Getting Carried Away with Kubrick

The game wants to tell a story and be taken seriously, at least its excessive lighting tells me so. The vignetting, dramatic coloring, hazy look, camera movements etc. all get dizzying, but they certainly bring out a cinematic quality in might well be the most stylish voxel game currently released. It’s no small feat given how much love gets thrown at the renaissance of pixel art games on the market. Sometimes it feels too effects-heavy and forced, but those are the growing pains of a new style. At least visually, it is satisfying to have a piano interlude complete with flashback and dramatic close ups, or a sunrise over a desolate winter wasteland. The sound also does a nice job shifting with the scenery as an upbeat weekend jam quickly turns into synths and the ambient noise of screaming and chaos. The exposition and story that is meant to be helped by these visuals can’t quite keep up.

A lot of the writing is trite or not believable. People shrug at something obviously shocking like radioactive looking crabs, or jump to weird actions with little motivation such as pointing a gun at someone who mildly declines a rather large request. The characterization is also hamfisted as told through the dialogue: imagine an octopus trying to apply makeup and you wouldn’t be far off. An example of this is the creepy character (who calls women kittens every 2 seconds) being so much of a parody he somehow sucks away all the sleaze of 80s cinema. Some of the translations are also clunky here or there, but even perfect translations wouldn’t make certain moments, like Annie and Jack’s meetcute, feel less clumsy or strained. There were also a few times where it was easy to miss the dialogue because the little portraits with text would overlap each other or get out of sync.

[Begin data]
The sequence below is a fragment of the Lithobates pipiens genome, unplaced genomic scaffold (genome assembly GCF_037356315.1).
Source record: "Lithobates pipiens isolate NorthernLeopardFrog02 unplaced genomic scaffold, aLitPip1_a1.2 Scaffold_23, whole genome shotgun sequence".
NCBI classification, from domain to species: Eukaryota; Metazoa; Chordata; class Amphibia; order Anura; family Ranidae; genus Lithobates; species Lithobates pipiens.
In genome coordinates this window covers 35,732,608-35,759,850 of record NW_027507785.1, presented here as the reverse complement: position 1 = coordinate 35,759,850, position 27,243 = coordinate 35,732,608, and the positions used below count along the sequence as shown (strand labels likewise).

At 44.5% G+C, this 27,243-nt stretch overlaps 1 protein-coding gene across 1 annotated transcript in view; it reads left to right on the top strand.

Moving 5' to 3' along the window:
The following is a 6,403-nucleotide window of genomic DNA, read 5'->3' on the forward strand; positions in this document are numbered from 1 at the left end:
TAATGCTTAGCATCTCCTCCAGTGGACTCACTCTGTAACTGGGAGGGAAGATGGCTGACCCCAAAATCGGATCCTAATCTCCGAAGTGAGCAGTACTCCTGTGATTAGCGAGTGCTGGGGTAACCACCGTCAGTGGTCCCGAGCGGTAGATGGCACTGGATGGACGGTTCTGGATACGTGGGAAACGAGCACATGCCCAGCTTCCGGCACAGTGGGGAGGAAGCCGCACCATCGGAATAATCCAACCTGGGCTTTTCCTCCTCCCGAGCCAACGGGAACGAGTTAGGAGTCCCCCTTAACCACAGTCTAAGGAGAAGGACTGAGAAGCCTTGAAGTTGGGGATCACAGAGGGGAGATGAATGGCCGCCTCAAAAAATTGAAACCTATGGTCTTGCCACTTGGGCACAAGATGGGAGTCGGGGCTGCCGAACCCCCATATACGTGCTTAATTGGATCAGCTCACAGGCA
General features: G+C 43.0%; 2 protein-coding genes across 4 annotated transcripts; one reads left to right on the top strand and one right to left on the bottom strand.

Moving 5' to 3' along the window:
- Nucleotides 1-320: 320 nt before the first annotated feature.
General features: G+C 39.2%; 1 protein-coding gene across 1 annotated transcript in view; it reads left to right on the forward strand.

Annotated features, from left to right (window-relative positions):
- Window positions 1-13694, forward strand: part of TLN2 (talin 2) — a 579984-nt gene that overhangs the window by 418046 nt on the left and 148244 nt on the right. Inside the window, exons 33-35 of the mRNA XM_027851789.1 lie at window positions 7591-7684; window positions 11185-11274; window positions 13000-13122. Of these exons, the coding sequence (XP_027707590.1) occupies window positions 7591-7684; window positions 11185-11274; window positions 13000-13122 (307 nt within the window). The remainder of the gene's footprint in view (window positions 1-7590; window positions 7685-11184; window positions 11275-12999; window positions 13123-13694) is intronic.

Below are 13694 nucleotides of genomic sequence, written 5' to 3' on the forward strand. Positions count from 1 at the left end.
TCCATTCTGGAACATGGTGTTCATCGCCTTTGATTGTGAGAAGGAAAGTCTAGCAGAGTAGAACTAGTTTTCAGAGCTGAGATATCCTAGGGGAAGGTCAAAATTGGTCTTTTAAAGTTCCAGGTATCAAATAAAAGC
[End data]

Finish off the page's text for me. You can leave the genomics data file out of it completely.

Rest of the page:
General Gristle

On top of being basic, the gameplay also feels a little off. Those sections of linear exploration between the main action seem to have little guidance and it’s surprisingly easy to get lost on your way to the next stand your ground area. The also game likes to end certain exhausting sections with a surprise instant kill with something like a car running into an elevator or an excavator plopping wood on the wall near you to open an exit. These moments felt cheap and almost like these sections were meant to add on play time by making you repeat it. This is an unnecessary drag.

There were a few minor bugs here and there. Sometimes enemies wouldn’t cause damage when attacking. Not necessarily a bug, but at some points when I decided to quit the game I would be pushed back to a much farther checkpoint despite the game saying it had been saved just moments ago. These were minor issues and they don’t really affect my feelings for the game.


Visually ANNIE is pushing boundaries and it really wants to be taken seriously. The cutscenes have a style and the game could build intrigue with proper polish. The gameplay manages to be average as it is, but I don’t think adding more monsters or weapons will necessarily change that. I enjoyed the second chapter far more than the first. It almost felt like I watched a b-movie in chapter one and then I got treated with a more quiet indie piece in the second chapter. I liked the art and presentation, but my reaction to ANNIE was tepid at the moment. A strong ending chapter could turn things around a bit.

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December 2019